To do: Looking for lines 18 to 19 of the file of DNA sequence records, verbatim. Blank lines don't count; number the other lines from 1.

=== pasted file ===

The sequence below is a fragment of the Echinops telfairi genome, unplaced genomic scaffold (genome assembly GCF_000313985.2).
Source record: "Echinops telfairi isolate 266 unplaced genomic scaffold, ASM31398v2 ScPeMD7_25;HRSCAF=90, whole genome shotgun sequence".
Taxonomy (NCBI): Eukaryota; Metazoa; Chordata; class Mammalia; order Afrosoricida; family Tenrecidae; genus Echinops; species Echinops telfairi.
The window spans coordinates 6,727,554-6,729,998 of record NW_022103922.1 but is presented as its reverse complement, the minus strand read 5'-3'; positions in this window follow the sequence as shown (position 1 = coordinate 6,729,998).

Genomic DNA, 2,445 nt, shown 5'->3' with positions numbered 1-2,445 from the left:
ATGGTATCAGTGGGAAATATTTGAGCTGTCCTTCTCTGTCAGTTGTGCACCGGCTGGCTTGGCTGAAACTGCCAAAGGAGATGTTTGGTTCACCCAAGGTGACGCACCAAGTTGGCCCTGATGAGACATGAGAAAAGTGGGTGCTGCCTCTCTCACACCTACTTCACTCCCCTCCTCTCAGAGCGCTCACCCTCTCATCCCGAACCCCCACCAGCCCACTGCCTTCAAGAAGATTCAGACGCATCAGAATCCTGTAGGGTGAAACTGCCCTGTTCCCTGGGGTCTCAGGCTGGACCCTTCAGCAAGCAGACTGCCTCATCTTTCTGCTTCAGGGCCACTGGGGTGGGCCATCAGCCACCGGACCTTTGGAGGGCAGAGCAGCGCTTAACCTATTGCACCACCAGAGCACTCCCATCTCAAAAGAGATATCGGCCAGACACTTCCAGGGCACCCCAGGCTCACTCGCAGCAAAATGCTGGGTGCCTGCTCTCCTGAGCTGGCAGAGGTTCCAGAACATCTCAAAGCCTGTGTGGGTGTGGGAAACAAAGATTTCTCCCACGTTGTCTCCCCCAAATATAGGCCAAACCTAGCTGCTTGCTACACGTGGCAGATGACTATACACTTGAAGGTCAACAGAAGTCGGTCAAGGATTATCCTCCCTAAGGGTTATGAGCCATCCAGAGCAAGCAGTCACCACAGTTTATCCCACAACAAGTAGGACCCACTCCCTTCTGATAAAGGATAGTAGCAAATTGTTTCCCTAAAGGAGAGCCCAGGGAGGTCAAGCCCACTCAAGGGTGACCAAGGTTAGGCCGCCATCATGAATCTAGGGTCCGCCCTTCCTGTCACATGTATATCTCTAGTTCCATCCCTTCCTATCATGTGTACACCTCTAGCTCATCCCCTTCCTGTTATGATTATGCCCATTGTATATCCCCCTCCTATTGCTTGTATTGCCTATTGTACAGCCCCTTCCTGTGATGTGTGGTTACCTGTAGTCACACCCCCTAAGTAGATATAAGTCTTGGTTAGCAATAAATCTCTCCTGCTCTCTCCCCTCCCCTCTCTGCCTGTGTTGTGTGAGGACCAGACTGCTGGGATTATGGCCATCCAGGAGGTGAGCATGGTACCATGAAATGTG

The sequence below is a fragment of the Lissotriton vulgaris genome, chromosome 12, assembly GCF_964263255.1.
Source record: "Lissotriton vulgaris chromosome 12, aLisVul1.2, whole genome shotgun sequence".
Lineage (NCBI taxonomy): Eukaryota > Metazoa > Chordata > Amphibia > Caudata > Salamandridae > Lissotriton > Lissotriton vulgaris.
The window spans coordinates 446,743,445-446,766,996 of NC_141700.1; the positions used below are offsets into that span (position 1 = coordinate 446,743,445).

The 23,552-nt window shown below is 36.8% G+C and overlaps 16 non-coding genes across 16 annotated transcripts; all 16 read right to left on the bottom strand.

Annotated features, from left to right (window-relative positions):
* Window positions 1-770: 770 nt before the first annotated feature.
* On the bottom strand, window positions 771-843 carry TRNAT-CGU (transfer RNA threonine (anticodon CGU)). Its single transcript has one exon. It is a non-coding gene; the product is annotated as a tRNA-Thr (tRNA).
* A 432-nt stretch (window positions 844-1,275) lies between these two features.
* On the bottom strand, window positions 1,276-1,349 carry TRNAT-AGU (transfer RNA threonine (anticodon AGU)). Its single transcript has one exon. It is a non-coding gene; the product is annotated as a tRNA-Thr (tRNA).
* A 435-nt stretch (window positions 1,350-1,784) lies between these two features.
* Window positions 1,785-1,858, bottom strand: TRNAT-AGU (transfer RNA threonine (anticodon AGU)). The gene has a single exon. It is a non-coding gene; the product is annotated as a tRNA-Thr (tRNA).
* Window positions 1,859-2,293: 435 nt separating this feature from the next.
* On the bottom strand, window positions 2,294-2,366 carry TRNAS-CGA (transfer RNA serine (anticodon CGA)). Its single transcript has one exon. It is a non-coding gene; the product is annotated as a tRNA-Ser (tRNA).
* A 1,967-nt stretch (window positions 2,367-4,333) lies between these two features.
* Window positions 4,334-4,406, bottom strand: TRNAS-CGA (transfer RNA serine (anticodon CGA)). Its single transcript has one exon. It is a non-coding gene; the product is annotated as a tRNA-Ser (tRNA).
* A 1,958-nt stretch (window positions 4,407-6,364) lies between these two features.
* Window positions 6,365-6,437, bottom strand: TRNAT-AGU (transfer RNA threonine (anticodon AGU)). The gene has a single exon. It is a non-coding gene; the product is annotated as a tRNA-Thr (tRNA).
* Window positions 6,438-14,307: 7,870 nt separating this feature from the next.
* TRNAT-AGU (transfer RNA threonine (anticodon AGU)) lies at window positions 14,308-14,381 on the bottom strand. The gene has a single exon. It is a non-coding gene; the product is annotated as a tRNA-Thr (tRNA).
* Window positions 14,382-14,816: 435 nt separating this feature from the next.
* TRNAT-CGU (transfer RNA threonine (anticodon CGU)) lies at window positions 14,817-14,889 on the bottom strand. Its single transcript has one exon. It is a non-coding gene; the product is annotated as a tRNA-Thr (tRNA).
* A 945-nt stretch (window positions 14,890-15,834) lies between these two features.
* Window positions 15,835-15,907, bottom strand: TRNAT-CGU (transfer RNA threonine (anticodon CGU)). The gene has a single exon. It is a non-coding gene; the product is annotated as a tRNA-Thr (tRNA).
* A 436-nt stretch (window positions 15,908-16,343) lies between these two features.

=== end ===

* Window positions 1,785-1,858, bottom strand: TRNAT-AGU (transfer RNA threonine (anticodon AGU)). The gene has a single exon. It is a non-coding gene; the product is annotated as a tRNA-Thr (tRNA).
* Window positions 1,859-2,293: 435 nt separating this feature from the next.